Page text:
Dr Roland Valori, editor of Frontline Gastroenterology, said of the first 100 of his patents treated, symptoms improved significantly for nine in 10.
He began referring IBS patients for hypnotherapy in the early 1990s and has found it to be extremely effective.
“To be frank, I have never looked back,” he said.
“It is pretty clear to me that it has an amazing effect.”
Previous research has shown hypnotherapy to be successful for IBS sufferers, but it has not been widely used.
Dr Valori, of Gloucestershire Royal Hospital, thinks it has been ignored because many doctors simply find it hard to believe that it does work, or to comprehend how it would work.
He audited the first 100 cases he referred for the treatment and found that the symptoms stopped completely in four in ten cases, and says that in a further five in 10 cases patients reported feeling more in control of their symptoms.
“It seems to work particularly well on younger female patients with typical symptoms, and those who have only had IBS for a relatively short time,” he said.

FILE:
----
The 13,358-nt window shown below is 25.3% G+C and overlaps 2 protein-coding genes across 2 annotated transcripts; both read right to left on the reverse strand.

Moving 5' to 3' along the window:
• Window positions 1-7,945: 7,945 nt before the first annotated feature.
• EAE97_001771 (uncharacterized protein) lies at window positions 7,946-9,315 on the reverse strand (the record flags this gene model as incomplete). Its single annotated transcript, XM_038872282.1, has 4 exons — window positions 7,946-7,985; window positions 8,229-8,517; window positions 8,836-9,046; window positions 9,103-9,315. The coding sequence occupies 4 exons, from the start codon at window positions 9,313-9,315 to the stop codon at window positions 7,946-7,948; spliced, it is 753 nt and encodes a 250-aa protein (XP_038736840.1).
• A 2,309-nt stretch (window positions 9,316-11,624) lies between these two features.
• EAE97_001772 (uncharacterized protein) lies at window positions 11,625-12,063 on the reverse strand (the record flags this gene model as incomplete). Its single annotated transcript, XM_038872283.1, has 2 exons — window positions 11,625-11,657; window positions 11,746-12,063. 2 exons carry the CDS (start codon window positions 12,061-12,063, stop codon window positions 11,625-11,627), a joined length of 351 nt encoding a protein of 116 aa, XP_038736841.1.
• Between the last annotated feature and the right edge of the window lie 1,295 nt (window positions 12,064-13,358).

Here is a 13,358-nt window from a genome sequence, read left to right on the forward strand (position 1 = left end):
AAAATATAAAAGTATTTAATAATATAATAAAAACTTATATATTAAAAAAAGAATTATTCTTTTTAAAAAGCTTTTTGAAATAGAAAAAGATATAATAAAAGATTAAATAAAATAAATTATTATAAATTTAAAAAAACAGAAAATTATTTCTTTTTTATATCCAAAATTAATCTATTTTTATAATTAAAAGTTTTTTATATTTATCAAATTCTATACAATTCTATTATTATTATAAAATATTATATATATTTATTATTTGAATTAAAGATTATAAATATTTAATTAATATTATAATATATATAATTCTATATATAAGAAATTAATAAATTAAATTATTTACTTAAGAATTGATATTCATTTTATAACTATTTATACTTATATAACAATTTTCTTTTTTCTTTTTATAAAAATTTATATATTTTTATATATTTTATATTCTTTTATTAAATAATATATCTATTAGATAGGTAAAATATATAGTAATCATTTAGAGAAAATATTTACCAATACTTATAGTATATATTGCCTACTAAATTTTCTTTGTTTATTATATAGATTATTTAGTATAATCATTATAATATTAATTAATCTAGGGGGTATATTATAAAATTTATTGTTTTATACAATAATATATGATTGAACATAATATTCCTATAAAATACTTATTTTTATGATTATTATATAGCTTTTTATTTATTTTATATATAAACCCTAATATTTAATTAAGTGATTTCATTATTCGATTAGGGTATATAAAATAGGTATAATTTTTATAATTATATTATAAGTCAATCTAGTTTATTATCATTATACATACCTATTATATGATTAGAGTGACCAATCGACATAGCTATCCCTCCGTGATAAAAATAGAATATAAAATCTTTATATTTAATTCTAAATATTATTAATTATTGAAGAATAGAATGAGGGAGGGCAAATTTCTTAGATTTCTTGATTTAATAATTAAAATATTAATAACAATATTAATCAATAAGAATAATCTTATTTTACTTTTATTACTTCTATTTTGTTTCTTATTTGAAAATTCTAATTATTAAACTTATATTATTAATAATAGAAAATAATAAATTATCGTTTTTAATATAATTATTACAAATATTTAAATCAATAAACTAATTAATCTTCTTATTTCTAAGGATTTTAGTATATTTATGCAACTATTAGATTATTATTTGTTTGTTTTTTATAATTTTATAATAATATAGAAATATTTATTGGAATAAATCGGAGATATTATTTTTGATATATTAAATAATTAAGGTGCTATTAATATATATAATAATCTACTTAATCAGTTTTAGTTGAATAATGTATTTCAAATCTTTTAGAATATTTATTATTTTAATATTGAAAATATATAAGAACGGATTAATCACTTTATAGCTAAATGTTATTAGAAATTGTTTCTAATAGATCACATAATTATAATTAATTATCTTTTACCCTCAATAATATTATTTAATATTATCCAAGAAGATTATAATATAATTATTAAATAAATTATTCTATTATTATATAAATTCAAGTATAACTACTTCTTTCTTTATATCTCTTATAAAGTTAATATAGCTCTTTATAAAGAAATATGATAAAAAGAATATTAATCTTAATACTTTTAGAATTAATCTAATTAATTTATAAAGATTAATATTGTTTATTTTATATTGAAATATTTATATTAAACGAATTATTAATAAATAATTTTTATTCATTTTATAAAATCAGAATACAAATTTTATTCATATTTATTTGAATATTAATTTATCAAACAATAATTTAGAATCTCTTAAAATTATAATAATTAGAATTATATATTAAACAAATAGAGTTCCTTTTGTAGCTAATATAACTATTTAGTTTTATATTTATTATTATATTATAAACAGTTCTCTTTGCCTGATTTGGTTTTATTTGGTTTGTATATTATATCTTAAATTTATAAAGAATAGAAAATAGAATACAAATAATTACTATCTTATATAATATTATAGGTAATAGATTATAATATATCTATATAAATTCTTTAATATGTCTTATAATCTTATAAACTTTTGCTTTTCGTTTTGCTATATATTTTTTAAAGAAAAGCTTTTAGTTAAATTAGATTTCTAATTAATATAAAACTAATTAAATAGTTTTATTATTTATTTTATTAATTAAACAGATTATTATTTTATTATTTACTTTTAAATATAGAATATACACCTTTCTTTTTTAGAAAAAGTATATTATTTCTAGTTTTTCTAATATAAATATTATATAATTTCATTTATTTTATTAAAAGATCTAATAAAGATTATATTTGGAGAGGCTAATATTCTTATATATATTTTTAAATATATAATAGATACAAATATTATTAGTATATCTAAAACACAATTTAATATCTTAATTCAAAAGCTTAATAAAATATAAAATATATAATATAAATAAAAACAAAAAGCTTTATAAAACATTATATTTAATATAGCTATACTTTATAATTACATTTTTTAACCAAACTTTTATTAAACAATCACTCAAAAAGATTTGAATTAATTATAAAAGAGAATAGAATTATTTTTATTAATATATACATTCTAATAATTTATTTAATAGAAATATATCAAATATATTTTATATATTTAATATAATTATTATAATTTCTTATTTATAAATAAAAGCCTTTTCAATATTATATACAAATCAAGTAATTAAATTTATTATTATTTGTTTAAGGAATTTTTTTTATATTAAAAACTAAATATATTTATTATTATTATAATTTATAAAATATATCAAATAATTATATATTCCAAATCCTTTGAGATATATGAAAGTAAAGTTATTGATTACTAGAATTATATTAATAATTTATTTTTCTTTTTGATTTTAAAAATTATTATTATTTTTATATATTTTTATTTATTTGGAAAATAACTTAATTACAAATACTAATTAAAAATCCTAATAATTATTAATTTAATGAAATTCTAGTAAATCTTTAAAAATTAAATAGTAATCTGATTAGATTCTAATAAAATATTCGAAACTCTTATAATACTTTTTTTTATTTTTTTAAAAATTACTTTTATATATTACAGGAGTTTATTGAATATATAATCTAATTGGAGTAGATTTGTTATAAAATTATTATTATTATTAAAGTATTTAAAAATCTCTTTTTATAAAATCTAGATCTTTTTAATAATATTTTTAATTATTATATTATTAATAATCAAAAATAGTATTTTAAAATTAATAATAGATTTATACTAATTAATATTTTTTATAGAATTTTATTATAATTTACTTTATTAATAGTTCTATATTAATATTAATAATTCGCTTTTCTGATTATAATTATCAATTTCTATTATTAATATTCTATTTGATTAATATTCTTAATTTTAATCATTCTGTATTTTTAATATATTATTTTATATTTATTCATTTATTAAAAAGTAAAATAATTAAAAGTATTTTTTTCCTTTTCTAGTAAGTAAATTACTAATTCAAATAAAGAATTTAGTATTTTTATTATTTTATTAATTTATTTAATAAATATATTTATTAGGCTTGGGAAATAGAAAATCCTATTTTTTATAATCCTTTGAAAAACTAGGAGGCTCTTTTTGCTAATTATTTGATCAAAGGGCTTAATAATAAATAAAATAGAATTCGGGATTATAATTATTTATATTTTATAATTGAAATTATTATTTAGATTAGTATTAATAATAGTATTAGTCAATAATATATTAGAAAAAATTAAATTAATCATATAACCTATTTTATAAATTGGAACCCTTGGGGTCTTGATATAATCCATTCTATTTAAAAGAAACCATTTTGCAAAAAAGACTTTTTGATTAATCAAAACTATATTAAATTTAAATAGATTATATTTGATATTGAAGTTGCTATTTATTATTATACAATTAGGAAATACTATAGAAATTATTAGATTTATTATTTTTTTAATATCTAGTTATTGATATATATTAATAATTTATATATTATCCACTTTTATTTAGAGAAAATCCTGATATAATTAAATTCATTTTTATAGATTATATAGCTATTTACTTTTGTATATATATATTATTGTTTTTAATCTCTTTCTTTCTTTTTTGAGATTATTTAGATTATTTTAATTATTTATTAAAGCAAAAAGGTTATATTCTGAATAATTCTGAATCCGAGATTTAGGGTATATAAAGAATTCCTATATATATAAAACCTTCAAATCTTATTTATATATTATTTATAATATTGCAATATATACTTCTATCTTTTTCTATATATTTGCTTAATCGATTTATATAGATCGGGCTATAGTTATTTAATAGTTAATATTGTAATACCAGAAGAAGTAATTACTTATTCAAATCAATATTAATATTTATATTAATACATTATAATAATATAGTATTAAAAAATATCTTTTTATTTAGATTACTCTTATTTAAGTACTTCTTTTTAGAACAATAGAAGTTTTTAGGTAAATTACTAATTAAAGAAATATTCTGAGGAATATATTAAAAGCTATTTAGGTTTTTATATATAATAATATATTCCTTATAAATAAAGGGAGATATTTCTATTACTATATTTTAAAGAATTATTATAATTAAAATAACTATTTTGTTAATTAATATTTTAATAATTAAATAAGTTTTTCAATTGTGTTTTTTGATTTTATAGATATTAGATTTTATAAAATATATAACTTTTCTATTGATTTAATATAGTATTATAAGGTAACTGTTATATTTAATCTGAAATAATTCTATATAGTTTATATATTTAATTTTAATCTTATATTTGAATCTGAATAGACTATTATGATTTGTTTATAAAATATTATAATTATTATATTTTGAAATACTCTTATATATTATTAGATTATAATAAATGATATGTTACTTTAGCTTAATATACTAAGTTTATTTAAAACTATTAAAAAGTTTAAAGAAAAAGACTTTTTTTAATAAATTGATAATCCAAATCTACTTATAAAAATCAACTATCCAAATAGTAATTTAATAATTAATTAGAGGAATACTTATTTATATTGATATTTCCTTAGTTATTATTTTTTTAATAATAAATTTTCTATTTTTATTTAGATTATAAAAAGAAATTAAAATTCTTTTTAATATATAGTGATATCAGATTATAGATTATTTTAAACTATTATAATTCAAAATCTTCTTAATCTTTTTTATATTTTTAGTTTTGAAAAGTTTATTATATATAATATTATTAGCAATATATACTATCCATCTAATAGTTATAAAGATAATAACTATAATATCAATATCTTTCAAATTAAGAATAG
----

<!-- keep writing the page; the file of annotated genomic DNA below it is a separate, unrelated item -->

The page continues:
NHS guidelines allow doctors to refer IBS patients for hypnotherapy if medication is unsuccessful and the problem persists.
Dr Valori believes that if it were used more widely it could possibly save the NHS money while improving patient care.
Dr Charlie Murray, Secretary of the British Gastroenterology Society, said: “There is no doubt that hypnotherapy is helpful for some patients, but it depends on the skill and experience of those practising it.
“But the degree to which it is effective is not well defined.
‘I would support using it as one therapy, but it is no panacea.”